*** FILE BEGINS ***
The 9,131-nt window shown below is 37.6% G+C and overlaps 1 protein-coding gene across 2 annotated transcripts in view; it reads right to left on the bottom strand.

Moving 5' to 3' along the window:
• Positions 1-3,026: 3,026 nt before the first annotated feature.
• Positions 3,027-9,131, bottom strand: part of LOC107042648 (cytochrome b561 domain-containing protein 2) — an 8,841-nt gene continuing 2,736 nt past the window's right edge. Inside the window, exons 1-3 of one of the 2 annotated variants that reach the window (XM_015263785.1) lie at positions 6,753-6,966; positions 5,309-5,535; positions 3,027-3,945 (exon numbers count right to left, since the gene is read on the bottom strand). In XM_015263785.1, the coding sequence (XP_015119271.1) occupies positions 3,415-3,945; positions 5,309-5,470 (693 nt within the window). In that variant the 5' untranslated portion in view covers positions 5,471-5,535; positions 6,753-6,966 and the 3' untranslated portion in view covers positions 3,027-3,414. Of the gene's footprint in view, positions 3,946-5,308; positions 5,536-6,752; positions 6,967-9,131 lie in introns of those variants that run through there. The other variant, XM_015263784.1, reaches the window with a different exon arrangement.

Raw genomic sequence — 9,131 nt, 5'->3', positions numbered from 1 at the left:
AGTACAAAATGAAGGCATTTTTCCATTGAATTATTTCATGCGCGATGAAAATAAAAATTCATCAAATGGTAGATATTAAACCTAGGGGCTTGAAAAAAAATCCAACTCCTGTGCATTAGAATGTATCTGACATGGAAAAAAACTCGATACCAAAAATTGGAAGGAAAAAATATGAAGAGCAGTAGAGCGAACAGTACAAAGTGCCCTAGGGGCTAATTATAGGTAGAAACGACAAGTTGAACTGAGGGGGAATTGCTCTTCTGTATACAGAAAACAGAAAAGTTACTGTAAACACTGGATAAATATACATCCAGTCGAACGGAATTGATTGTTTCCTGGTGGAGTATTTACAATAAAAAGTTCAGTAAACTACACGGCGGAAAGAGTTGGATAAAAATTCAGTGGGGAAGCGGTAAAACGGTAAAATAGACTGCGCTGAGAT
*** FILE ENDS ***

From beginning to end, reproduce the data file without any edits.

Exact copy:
The 9,131-nt window shown below is 37.6% G+C and overlaps 1 protein-coding gene across 2 annotated transcripts in view; it reads right to left on the bottom strand.

Moving 5' to 3' along the window:
• Positions 1-3,026: 3,026 nt before the first annotated feature.
• Positions 3,027-9,131, bottom strand: part of LOC107042648 (cytochrome b561 domain-containing protein 2) — an 8,841-nt gene continuing 2,736 nt past the window's right edge. Inside the window, exons 1-3 of one of the 2 annotated variants that reach the window (XM_015263785.1) lie at positions 6,753-6,966; positions 5,309-5,535; positions 3,027-3,945 (exon numbers count right to left, since the gene is read on the bottom strand). In XM_015263785.1, the coding sequence (XP_015119271.1) occupies positions 3,415-3,945; positions 5,309-5,470 (693 nt within the window). In that variant the 5' untranslated portion in view covers positions 5,471-5,535; positions 6,753-6,966 and the 3' untranslated portion in view covers positions 3,027-3,414. Of the gene's footprint in view, positions 3,946-5,308; positions 5,536-6,752; positions 6,967-9,131 lie in introns of those variants that run through there. The other variant, XM_015263784.1, reaches the window with a different exon arrangement.

Raw genomic sequence — 9,131 nt, 5'->3', positions numbered from 1 at the left:
AGTACAAAATGAAGGCATTTTTCCATTGAATTATTTCATGCGCGATGAAAATAAAAATTCATCAAATGGTAGATATTAAACCTAGGGGCTTGAAAAAAAATCCAACTCCTGTGCATTAGAATGTATCTGACATGGAAAAAAACTCGATACCAAAAATTGGAAGGAAAAAATATGAAGAGCAGTAGAGCGAACAGTACAAAGTGCCCTAGGGGCTAATTATAGGTAGAAACGACAAGTTGAACTGAGGGGGAATTGCTCTTCTGTATACAGAAAACAGAAAAGTTACTGTAAACACTGGATAAATATACATCCAGTCGAACGGAATTGATTGTTTCCTGGTGGAGTATTTACAATAAAAAGTTCAGTAAACTACACGGCGGAAAGAGTTGGATAAAAATTCAGTGGGGAAGCGGTAAAACGGTAAAATAGACTGCGCTGAGAT